Athens Meets Israel
Despite recent economic challenges, Greece still has a constructive role to play—in the Middle East, acting as a bridge between Israel and Europe. Such efforts should be actively facilitated and supported by Washington.
Today, the state of Israel is becoming ever more isolated: it faces an existential threat from a potentially nuclear Iran, relations with Turkey keep deteriorating, the White House seems increasingly critical, and a host of determined enemies such as Hamas and Hezbollah remain powerful.
Such developments will inevitably make Israel act like any individual or country that considers itself secluded. It will become more nervous, less predictable and, ultimately, more dangerous. Without doubt, this would erode regional stability, with possibly adverse international implications.
It is precisely at this juncture that Greece can play a positive role by further improving relations with Israel. Any such improvement should not be viewed as antagonistic to Athens’s traditionally excellent relations with the Arab world, but rather as complementary. Nor would it mean an end to the sympathetic way in which Greeks have viewed the Palestinians during the past few decades.
The pursuit of a strategy that brings Greece and Israel closer actually makes sense from a historical and cultural point of view. The Greeks and the Jewish people share the common bond of being two of only a handful of peoples who can claim a continuous presence for more than three thousand years. Both have long, dramatic and often traumatic histories, with diasporas playing a central role. Throughout the ages, both have made contributions of singular significance to the arts and sciences. It can even be argued that Western civilization is essentially based on two poles, rationalism and faith, often referred to schematically as “Athens” and “Jerusalem” after their cities of origin. As Winston S. Churchill presciently explained, “No two races have set such a mark upon the world. . . . They have survived in spite of all that the world could do against them, and all they could do against themselves.” And today, Greek music and culture are immensely popular with the Israeli public which often covets vacations in Greece.
After the creation of the state of Israel, bilateral relations with Greece were somewhat fraught and ambivalent. However, a slow improvement has been evinced over the past two decades. For example, in 1990 Athens upgraded diplomatic relations from diplomatic representation to embassy level. In February 2006, for the very first time, there was an official visit by Israel’s President to Greece. Revealingly, in November 2009 Greece abstained during the United Nations vote on the Goldstone report that was largely critical of the Israel Defense Forces’ military action in Gaza, a stance that would have been unthinkable for Athens in past years.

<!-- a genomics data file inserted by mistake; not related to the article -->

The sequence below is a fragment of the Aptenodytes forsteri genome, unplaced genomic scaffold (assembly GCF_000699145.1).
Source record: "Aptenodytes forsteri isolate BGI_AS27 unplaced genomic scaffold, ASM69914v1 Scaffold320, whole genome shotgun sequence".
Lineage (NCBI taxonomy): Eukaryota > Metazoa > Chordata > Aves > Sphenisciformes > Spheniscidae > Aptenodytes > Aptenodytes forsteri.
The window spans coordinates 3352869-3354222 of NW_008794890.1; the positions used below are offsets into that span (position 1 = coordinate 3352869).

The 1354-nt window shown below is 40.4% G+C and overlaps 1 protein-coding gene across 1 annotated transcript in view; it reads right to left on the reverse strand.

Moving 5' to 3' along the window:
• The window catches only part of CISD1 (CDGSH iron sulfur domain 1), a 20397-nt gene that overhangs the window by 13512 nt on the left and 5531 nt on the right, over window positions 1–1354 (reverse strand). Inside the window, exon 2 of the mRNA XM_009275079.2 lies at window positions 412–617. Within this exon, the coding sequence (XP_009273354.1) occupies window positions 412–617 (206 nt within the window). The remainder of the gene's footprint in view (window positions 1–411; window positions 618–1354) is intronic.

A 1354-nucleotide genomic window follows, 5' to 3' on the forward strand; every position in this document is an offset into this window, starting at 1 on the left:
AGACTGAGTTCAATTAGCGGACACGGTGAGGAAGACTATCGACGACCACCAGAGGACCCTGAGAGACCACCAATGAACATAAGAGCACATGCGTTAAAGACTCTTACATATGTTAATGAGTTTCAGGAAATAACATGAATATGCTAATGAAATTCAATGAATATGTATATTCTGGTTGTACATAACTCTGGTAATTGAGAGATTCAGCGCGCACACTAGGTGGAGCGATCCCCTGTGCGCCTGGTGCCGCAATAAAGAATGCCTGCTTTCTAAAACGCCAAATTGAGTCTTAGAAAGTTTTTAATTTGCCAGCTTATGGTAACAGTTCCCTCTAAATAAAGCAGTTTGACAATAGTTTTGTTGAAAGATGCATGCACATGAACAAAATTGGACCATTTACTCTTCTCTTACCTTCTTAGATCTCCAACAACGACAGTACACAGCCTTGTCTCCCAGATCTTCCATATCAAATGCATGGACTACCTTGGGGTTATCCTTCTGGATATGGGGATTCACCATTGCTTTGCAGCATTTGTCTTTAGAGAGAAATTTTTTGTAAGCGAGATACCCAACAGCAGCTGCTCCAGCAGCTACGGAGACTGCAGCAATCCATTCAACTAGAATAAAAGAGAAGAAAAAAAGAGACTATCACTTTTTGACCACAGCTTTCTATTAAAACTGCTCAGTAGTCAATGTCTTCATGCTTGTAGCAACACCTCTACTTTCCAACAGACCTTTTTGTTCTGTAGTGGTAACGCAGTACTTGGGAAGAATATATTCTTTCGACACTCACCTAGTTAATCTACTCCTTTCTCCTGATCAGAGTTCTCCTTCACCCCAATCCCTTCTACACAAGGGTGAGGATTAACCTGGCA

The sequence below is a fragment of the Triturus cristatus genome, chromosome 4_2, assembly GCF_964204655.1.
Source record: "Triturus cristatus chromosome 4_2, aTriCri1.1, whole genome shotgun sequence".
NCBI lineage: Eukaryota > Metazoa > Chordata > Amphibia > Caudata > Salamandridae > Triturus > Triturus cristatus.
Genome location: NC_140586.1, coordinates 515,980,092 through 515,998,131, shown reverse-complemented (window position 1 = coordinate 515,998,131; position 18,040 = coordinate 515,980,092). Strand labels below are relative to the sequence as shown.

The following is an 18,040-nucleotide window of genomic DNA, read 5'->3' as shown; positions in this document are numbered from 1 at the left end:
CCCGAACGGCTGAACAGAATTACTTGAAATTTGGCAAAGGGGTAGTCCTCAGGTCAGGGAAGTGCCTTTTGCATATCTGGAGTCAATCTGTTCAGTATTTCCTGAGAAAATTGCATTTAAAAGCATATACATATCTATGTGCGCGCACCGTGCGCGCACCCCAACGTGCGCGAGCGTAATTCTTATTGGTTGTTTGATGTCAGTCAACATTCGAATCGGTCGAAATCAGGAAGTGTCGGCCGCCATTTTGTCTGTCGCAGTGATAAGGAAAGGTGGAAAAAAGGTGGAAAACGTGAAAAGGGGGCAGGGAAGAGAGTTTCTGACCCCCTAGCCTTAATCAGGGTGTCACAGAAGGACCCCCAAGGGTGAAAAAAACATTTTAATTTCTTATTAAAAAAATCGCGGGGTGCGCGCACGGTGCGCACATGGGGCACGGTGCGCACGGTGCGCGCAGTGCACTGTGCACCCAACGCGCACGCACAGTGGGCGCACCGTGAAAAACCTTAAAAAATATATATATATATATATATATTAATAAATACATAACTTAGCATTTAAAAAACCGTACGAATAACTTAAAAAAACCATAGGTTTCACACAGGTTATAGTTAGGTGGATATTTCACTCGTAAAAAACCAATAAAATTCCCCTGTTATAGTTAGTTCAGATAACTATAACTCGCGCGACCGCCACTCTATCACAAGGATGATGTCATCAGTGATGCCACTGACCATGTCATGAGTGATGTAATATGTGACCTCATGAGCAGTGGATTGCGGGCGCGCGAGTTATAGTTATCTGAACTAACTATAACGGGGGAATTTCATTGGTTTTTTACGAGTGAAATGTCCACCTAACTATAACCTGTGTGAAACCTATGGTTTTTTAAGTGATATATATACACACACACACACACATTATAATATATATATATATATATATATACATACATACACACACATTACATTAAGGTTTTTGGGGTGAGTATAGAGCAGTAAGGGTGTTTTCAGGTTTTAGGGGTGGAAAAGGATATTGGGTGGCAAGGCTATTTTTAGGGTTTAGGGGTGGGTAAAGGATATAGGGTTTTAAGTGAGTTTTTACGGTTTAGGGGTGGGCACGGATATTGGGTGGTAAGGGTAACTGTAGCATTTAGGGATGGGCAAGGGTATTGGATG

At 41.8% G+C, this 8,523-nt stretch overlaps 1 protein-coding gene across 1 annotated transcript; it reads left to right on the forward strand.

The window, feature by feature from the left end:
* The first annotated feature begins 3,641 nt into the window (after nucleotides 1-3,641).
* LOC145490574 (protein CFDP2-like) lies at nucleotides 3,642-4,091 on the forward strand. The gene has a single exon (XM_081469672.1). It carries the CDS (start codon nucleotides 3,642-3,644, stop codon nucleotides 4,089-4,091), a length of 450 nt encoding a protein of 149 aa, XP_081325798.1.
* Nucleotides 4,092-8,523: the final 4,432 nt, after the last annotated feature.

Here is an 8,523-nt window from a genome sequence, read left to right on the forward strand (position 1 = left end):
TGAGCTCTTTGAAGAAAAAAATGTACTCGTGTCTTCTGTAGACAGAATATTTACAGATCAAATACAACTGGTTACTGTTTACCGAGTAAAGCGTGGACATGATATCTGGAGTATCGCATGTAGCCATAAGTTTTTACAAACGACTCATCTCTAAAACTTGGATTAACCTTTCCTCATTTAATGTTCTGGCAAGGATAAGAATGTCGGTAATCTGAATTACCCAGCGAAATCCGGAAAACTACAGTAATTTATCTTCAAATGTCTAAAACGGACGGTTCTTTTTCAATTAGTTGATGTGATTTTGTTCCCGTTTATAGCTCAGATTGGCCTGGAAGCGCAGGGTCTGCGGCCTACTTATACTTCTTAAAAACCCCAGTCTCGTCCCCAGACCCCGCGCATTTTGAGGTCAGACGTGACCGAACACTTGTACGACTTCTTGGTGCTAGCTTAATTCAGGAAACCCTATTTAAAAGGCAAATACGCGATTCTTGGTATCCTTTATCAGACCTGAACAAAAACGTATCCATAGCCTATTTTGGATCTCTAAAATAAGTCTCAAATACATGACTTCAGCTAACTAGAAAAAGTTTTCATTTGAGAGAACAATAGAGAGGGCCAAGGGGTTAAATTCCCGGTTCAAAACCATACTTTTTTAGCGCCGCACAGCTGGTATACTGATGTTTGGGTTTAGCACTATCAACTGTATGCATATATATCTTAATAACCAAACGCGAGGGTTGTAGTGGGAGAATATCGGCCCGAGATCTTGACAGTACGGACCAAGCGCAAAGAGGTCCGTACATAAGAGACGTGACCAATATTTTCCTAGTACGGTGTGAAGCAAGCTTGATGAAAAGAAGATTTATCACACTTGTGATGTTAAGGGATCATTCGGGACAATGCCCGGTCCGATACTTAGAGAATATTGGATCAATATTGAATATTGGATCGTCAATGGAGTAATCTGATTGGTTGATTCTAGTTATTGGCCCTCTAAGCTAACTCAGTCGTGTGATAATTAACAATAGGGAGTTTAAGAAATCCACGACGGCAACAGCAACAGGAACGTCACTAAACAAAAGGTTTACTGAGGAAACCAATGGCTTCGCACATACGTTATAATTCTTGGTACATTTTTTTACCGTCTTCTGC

More recently (May 2010), a Greek-Israeli air-force exercise codenamed “Minoas 2010” took place. It was cut short after the Gaza flotilla incident. But the incident did not disrupt relations altogether. In July 2010, only a few months after the flotilla events, Greek Prime Minister George Papandreou concluded a successful visit to Israel, declaring that “the strengthening of bilateral relations is our steadfast policy.” (An invitation to Prime Minister Benjamin Netanyahu to visit Athens was also extended.)
Within this overall positive framework there exists substantial scope for further improvements. On the economic front, bilateral trade has hovered rather modestly at around 300 million euros recently, while Greek investment in Israel has been minimal. Significantly higher levels of cooperation can take place in the fields of agriculture and industrial research and development, where a joint R&D fund has already been envisaged. Large bilateral projects are also possible in construction, telecommunications and tourism.
At the same time, relations between the academic communities of the two countries could intensify through joint research programs, conferences and regular faculty and student exchanges. The relevant ministries, universities and think tanks should coordinate their efforts in order to bring about this new level of cooperation and, inevitably, understanding.
Further mutually beneficial military cooperation on a variety of areas could be explored, perhaps extending to the realm of defense industry. And of course Israel can provide invaluable advice to Greece on issues such as terrorism.
Finally, on a largely symbolic level, Athens can create a legal framework allowing Israeli citizens who can prove descent from the Greek Jews who survived the Holocaust to claim Greek (and hence EU) citizenship. (Similar measures were taken for Greeks residing in former Soviet republics.) Such an action would send a powerful message of inclusion.
By coming closer to Greece, Israel will inevitably come closer to Europe, thus alleviating feelings of seclusion, anti-Semitism and isolation. The results can only be positive and thus deserve transatlantic support.
Aristotle Tziampiris is an assistant professor of international relations at the University of Piraeus. The views represented herein are his own.